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Stacey Phillips

Stacey Phillips photoStacey Phillips is a freelance writer for the automotive industry based in Southern California. She has 20 years of experience as an editor including writing in a number of businesses and fields.


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Friday, 16 November 2018 18:16

The Best Body Shops’ Tips: How to Prepare and Negotiate Better Deals With Industry Partners

Written by
Eric Newell, market area manager for asTech Eric Newell, market area manager for asTech


Newell advised attendees to focus their time and energy on preparing so that both parties are more apt to come to an agreement. At the same time, he cautioned against finalizing a negotiation without careful consideration of the cost.


“Maybe the agreement isn’t going to work, and that’s ok,” he said. “Be prepared to walk away. Many people feel that if you walk away from a negotiation, you’ve lost, and that’s typically not the case. You’re making an intelligent business decision. If you walk into a negotiation, you shouldn’t come out worse off than you were before.”


As business owners, some type of negotiation is taking place every day, whether it’s with vendors, customers, insurance companies, technicians/employees, the landlord or the bank. There needs to be value added on both sides of the table, according to Newell, otherwise it will never work.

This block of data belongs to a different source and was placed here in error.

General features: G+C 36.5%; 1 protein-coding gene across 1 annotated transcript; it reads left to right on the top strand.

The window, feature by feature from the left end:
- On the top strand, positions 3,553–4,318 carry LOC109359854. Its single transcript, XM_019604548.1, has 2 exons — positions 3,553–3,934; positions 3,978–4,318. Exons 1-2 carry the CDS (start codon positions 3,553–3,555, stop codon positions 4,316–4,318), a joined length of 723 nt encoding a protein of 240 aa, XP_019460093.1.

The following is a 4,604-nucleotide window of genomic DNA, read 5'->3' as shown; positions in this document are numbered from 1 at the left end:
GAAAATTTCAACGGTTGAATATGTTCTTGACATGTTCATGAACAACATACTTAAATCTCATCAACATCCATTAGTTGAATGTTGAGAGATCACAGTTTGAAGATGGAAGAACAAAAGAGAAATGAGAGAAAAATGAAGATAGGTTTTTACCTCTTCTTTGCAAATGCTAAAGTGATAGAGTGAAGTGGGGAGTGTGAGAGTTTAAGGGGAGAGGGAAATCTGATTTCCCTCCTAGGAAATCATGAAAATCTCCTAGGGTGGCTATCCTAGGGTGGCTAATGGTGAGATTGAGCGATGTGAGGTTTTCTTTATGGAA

“Negotiations can be difficult,” said Newell. “If we could improve the way that we can communicate what we’re looking for, I think we would yield better results.”


Taking Steps to Prepare


Newell said the first step is to establish a team composed of everyone in the organization who is involved in the negotiating process. The “lead” is the primary negotiator and main contact between both parties. Then there is the “support” team that can assist with information-gathering and be part of a committee and/or board to ensure everyone is aligned.


“Do not have too many cooks in the kitchen or it can convolute the process; you’ll run into problems and the message often gets diluted,” advised Newell.


Next, you’ll want to define your target and ensure it is precise, laser-focused and strategic.


“If your part discount is 1 percent and you want to go to 1.25, that’s your target,” explained Newell.


Targets need to be achievable and realistic to achieve the negotiation.


“Remove all emotion from your target,” advised Newell. “Targets need to be based within the business and based on numbers or an end result.”


After defining the target, Newell said it’s time to gather the necessary information.

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